He laughs. It is, but now maybe it's not quite as sarcastic. "We're a 10-year overnight sensation," he says. "That said, I wouldn't go back."
Bell motions to the growing crowd in the taproom at 4 p.m. on a Wednesday: "That has a fulfillment that's hard to quantify."
Favorite beers: "From a business standpoint, Powder Run Vanilla Cream Ale," says Bell. "From a personal standpoint, Mt. Falcon Summer Ale."
He's also fond of the brewery's barrel-aged offerings, and has leveraged contacts in the wine and liquor worlds to get some interesting barrels. He highlights a recent bottled special release: Two Barrel Tom Imperial Wit, with citrus, coriander, and lemongrass, aged in "totally unique" barrels from Ransom that previously held pinot noir followed by gin. "It drinks like a cocktail," he says.
"I love IPAs like everybody, but for me it's most fulfilling when we make a German lager or an Oktoberfest," says Bell. "I want to be like the original. We get as close as we think we can. Those beers are harder. They tend to be not complex. It's all about subtleties."
Beyond Living The Dream's inventory, he's a fan of Outer Range in Frisco, Locavore in Littleton, Avery in Boulder, and still drinks a fair amount of imports from the likes of Wychwood and Weltenburger.
Challenges: "For us, the biggest challenge has been maintaining and trying to improve quality with growth," says Bell.
Mobile canning makes it hard to be responsive to sales. It often requires a month of lead time. That's proved problematic with beers in high demand, like Powder Run Vanilla Cream Ale. "I'm going to run out again," he says. "I can't keep it in stock."
Opportunities: "I think the opportunities are huge," says Bell. He plans to grow his distribution footprint in Colorado and bring on an outside distributor.
The lager and cream ale are two of the brewery's top sellers, and that's emblematic of the broader market. "I think there's a beer middle class that's growing. People who want a good beer. They want something better." "That's where we focus, but we want to be able to play and participating with hazy IPAs, barrel-aging, and other extreme and creative beers."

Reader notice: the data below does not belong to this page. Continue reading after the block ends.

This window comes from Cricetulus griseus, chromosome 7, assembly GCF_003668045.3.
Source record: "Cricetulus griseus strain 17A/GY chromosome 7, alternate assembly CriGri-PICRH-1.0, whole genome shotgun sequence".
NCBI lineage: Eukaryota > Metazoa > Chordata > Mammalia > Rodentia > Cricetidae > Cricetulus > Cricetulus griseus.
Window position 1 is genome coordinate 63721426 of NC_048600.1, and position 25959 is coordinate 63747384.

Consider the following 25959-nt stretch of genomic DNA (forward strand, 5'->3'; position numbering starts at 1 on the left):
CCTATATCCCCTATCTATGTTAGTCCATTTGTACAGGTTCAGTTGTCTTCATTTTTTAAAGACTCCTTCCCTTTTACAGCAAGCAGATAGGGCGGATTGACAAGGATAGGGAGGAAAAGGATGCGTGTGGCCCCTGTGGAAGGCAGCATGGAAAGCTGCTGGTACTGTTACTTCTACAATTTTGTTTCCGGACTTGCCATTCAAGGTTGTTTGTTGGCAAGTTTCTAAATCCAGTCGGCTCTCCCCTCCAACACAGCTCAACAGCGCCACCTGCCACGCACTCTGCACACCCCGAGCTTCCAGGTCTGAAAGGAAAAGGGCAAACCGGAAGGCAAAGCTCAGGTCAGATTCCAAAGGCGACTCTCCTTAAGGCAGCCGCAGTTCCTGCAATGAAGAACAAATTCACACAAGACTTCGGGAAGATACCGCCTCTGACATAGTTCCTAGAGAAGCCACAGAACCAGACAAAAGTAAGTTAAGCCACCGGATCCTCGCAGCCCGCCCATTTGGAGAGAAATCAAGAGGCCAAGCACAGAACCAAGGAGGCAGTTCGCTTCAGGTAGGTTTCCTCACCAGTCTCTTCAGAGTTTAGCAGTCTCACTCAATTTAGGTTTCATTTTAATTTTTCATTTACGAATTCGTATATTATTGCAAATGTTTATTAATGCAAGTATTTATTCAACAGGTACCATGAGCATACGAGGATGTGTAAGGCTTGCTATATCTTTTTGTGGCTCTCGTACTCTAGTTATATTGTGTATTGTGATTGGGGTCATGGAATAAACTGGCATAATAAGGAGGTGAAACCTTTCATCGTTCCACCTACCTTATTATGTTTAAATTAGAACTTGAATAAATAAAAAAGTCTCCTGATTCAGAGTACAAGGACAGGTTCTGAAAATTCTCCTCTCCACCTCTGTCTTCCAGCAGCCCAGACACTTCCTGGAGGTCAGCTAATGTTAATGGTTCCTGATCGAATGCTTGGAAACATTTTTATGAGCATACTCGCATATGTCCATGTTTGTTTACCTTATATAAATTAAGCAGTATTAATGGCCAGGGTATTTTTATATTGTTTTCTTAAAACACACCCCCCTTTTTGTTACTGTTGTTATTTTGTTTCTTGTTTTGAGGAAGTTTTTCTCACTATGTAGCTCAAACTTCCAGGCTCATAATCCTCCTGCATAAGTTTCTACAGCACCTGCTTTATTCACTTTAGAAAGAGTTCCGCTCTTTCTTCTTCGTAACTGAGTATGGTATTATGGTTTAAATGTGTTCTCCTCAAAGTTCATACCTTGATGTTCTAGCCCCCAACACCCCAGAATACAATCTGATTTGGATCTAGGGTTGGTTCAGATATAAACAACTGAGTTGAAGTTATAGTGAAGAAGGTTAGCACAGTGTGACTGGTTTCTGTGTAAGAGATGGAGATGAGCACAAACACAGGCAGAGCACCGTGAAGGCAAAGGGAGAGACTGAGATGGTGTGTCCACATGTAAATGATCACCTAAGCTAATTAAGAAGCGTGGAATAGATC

Living The Dream is also working on a photo-driven rebranding effort, with plans for new can designs from Daniel Erickson, an employee who works in the taproom and handles the brewery's social media. A pilot design with "almost doubled our Crowler sales," says Bell.
Needs: "Money and time," says Bell. "That's always what I say."
Living The Dream is brewing at about 85 percent capacity in terms of equipment and 100 percent in terms of brewers, so he's looking at another expansion. "We need to grow," says Bell. "We're at the point in time where we're going to make some moves."
On his shopping list: a 30-barrel brewhouse, several 30- and 60-barrel fermenters, and an Alpha Brewing canning line.
Automation is another need. Bell says the entire operation is manual, so he's looking to invest in automating equipment and processes. "To hit the next level, we're going to get better equipment," he says. "We've grown a lot with no economies of scale."
Along with that, there's a need for either more space or a rethinking of the existing layout. "We'll figure it out in the next couple of months," says Bell, noting that Living The Dream's original five-year lease is just about up. He'd prefer to stay put, because he needs to stay close to his existing customers and there's little industrial space in the vicinity.
The expansion will likely involve some sort of capital infusion. "I don't really have bank loans," says Bell. "I'm still exploring that." He says he needs to get his investors' buy-in on any financing decisions. "We're talking seven figures, so you have to be careful."